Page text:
just by the first few pages that I skimmed through, the language, the setting was all too
confusing. When it came time to pick our roles in the novel, my peers, including myself,
complained about the whole book itself, and were assigned our parts by the teacher. Throughout
the time my class read this novel, some would doze off into REM sleep, and no one really
understood the language being used (Old English I believe). In the end, more than half of the
class failed the final test of the semester, all the questions were based on the story, no one
complained other than that the novel was way too hard to read, and that the book was boring, and
uninteresting. During the winter break of that year, with the book barely scribbled on and
highlighted during my semester that I was stuck with it, I tried taking my time in reading it,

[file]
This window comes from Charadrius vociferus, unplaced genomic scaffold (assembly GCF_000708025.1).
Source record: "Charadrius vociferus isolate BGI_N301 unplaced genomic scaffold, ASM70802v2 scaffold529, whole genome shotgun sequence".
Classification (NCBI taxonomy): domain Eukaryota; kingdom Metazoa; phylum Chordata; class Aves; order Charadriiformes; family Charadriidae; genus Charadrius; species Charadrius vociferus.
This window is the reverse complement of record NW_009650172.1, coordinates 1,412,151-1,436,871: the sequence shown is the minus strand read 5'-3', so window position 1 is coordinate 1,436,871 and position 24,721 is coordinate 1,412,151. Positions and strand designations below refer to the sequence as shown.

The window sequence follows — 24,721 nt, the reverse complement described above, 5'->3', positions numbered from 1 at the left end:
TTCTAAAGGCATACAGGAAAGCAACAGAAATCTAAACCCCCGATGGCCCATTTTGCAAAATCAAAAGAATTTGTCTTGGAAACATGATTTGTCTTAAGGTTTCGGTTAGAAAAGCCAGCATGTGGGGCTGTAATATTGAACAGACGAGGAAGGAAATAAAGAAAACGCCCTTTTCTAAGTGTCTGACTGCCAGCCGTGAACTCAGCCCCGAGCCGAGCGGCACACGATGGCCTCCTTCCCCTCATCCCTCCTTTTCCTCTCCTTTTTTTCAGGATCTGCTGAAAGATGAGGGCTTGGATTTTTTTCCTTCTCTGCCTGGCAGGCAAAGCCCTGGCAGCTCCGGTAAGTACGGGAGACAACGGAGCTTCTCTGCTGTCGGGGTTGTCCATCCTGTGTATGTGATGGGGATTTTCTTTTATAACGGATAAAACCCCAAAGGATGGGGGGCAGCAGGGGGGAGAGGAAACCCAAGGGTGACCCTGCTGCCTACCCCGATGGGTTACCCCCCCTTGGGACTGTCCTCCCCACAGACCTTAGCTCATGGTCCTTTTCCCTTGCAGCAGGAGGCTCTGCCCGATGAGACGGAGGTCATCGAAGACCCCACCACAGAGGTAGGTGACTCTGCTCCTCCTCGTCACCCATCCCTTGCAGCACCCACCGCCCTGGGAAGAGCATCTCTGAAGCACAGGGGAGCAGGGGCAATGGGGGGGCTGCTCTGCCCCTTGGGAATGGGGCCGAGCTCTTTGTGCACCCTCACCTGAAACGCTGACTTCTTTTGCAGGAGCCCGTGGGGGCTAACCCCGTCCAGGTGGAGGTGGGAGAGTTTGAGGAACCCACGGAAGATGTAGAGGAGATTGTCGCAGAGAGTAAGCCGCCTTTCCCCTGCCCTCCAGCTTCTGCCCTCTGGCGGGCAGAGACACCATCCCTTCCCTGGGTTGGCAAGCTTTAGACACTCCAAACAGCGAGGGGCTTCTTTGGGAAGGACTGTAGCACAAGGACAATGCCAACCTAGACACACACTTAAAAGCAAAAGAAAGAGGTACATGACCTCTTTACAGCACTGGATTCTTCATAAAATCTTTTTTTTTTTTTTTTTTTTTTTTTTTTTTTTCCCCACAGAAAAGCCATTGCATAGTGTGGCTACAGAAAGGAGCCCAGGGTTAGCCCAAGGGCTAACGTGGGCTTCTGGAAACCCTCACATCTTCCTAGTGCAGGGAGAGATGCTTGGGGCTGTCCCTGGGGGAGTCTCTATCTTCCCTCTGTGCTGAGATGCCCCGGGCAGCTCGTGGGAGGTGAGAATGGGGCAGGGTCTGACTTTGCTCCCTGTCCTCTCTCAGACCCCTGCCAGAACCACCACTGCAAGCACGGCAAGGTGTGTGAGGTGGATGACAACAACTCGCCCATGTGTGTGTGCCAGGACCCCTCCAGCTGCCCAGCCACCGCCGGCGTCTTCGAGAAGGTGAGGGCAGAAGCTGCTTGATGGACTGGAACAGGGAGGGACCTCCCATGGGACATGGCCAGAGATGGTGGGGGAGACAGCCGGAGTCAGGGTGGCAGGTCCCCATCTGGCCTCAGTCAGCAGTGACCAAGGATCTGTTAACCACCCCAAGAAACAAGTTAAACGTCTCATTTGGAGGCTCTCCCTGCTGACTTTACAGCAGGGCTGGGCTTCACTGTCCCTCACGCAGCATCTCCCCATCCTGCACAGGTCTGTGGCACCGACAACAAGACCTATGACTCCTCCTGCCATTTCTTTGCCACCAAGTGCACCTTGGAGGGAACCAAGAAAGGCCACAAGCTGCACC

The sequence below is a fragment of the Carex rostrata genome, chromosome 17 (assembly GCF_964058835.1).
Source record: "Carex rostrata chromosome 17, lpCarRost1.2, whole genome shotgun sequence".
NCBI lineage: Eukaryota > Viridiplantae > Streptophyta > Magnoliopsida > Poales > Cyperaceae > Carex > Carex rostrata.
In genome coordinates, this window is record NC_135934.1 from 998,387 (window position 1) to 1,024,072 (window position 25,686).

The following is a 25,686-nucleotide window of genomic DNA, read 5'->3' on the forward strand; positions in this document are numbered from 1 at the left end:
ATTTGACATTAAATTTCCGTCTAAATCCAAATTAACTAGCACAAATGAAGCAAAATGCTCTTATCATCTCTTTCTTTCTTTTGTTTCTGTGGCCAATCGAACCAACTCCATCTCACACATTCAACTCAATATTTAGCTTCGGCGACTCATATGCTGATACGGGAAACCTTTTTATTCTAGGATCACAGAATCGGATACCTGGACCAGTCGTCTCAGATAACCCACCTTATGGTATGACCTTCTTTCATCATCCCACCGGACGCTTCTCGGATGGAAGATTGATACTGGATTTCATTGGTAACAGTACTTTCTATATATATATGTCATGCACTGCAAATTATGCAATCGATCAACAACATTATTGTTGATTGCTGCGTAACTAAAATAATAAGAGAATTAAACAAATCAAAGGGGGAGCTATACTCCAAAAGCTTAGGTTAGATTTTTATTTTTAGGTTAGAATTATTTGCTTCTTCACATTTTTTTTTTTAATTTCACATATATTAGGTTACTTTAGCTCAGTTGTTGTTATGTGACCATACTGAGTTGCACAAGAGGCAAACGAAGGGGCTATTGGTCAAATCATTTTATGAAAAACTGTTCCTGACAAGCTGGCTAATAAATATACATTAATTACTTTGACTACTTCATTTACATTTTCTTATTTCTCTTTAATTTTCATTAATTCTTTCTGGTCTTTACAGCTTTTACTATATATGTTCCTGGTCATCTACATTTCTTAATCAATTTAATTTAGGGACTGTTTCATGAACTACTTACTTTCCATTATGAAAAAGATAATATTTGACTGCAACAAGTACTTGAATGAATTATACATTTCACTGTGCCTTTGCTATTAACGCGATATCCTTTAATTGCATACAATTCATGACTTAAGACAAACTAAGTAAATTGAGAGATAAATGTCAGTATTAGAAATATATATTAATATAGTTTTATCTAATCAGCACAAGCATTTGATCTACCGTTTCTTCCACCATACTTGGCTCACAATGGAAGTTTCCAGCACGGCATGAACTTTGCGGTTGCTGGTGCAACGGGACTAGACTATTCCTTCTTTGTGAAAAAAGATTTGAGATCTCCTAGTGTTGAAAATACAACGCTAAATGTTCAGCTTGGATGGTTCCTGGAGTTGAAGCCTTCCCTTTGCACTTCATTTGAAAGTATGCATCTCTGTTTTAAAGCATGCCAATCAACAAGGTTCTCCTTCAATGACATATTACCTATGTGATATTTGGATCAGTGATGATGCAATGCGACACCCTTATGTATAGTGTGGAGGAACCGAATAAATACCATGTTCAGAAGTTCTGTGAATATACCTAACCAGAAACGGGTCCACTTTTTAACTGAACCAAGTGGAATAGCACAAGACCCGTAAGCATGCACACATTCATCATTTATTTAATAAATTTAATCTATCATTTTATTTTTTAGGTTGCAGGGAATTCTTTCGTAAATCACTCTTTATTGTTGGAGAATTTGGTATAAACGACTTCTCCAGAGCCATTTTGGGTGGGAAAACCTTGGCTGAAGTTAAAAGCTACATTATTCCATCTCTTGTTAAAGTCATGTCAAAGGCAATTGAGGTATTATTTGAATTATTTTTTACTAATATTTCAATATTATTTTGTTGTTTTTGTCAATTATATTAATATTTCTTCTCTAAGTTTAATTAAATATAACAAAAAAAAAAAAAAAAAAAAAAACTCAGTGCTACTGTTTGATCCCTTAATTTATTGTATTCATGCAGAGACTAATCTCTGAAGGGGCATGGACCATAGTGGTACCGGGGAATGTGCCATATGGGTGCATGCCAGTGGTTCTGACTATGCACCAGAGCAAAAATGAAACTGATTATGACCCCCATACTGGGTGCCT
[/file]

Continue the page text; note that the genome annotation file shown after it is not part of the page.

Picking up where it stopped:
being that I was stuck at home, highlighting and deciphering the vocabulary I didnt understand.
In the end, I still didnt quite understand the novel or plot, but I did finally get to the important
part where Brutus betrays Caesar and was glad because my teacher went on and on about it
during the school year, and I wasnt quite sure what she was referring to. I was proud of myself
for trying the novel one last time, and putting my effort into it.
Reading and writing, especially reading, have opened up my thoughts and feelings to something
so much more, on a greater scale and level. Every word I come across is added to the collection
of words and saying in the library in my mind. Sometimes after reading a book, I feel as if the
characters and the story really happened, and I know and experienced it all with them on a
personal level. The more I expose myself to written works of art, and free writing, timed writing,
all of that good stuff and more, the more I will be able to grow as an individual human being.

Work Cited
Lamott, Anne. Shitty First Drafts. Readings for Revolutionary Writings. Stretchaccelerated composition. Boston: Bedford/St. Martins, 2013. 229-232. Print